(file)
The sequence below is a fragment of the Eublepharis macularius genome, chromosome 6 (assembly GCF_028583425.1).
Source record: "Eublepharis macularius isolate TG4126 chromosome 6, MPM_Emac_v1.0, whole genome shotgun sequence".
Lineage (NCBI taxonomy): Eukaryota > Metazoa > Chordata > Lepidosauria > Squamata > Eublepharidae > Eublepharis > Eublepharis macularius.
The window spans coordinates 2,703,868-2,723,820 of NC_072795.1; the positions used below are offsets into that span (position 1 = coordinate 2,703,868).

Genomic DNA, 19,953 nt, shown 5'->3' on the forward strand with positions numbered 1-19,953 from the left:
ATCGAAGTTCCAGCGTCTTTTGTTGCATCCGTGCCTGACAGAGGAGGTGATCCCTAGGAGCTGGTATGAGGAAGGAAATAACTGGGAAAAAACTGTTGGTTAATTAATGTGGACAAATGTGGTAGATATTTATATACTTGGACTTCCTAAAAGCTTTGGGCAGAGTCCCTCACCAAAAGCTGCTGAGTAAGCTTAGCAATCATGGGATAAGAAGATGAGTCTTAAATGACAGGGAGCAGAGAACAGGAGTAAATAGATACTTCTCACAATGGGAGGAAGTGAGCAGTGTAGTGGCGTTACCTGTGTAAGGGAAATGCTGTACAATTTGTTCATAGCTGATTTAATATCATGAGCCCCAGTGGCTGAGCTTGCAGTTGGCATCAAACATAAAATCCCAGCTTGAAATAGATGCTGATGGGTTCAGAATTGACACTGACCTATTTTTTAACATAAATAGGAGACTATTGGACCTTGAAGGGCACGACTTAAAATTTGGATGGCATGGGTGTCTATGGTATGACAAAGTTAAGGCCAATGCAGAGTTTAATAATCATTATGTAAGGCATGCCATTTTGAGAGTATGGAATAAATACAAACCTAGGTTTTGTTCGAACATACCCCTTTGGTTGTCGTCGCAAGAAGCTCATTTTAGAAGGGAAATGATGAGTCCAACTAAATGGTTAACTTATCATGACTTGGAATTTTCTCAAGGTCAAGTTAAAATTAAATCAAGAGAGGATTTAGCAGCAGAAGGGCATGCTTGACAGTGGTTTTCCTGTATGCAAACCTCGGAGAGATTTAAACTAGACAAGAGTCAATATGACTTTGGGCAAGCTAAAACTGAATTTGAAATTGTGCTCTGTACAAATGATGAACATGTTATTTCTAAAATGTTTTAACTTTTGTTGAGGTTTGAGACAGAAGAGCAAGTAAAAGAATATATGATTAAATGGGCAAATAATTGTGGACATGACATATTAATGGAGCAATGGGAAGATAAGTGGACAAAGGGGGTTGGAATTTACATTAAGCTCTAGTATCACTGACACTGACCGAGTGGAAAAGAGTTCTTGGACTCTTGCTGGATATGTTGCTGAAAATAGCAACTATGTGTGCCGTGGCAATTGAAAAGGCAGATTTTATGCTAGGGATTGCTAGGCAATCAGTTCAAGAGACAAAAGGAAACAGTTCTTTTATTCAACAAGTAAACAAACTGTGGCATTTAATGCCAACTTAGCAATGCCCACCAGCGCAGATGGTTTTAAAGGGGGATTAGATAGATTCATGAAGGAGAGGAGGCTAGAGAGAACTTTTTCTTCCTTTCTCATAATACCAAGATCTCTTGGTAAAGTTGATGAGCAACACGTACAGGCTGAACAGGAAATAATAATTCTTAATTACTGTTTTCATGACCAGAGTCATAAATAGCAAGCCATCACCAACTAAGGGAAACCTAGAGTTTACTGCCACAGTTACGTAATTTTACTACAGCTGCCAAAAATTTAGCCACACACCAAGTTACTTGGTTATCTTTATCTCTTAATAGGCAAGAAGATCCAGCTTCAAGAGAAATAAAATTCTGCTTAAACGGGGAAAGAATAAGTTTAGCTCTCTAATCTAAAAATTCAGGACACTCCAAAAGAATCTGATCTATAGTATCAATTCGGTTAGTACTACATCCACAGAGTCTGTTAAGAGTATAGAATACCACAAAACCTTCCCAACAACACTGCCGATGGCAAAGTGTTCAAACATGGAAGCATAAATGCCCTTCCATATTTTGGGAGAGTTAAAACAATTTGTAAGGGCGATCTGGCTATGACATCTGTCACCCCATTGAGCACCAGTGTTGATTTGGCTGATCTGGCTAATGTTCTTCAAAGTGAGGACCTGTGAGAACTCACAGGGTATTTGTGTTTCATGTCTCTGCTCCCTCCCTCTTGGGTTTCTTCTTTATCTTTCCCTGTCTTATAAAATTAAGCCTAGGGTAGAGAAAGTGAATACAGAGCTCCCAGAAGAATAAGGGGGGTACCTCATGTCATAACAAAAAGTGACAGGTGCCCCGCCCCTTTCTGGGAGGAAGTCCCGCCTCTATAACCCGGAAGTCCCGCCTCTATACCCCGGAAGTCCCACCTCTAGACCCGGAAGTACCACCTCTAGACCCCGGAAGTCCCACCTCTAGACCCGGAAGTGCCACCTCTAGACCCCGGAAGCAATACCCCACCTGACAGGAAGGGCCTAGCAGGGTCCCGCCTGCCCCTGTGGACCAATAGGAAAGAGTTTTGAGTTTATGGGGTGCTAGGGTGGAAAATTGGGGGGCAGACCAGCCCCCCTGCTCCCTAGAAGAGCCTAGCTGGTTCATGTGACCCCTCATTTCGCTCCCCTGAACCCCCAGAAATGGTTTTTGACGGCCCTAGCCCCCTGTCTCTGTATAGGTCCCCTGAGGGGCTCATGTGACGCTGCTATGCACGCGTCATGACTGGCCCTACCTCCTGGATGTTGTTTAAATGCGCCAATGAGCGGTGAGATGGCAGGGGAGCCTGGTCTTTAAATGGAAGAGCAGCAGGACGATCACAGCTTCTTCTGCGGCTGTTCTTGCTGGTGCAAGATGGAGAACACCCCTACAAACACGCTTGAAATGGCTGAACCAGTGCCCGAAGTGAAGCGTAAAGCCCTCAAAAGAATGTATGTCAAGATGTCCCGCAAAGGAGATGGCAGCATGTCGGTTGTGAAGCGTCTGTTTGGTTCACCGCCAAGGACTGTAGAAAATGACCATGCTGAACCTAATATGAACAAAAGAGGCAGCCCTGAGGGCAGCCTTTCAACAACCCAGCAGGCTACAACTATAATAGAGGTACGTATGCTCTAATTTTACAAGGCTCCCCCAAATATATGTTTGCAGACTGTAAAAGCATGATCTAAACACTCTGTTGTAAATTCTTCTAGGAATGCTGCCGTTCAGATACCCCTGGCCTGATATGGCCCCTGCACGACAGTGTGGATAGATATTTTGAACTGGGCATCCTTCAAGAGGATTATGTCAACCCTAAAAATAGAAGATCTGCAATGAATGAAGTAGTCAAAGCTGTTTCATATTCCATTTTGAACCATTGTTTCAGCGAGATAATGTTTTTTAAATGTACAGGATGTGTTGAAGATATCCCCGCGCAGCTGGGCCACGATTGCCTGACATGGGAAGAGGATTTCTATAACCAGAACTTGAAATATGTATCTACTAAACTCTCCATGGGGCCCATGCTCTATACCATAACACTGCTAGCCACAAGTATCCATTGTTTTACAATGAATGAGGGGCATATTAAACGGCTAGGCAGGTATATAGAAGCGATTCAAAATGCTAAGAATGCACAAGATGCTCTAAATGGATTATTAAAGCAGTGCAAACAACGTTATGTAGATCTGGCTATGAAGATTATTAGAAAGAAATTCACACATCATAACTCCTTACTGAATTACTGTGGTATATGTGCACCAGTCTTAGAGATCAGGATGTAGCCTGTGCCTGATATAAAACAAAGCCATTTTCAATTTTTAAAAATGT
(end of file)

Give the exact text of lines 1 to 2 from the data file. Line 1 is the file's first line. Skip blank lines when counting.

The sequence below is a fragment of the Eublepharis macularius genome, chromosome 6 (assembly GCF_028583425.1).
Source record: "Eublepharis macularius isolate TG4126 chromosome 6, MPM_Emac_v1.0, whole genome shotgun sequence".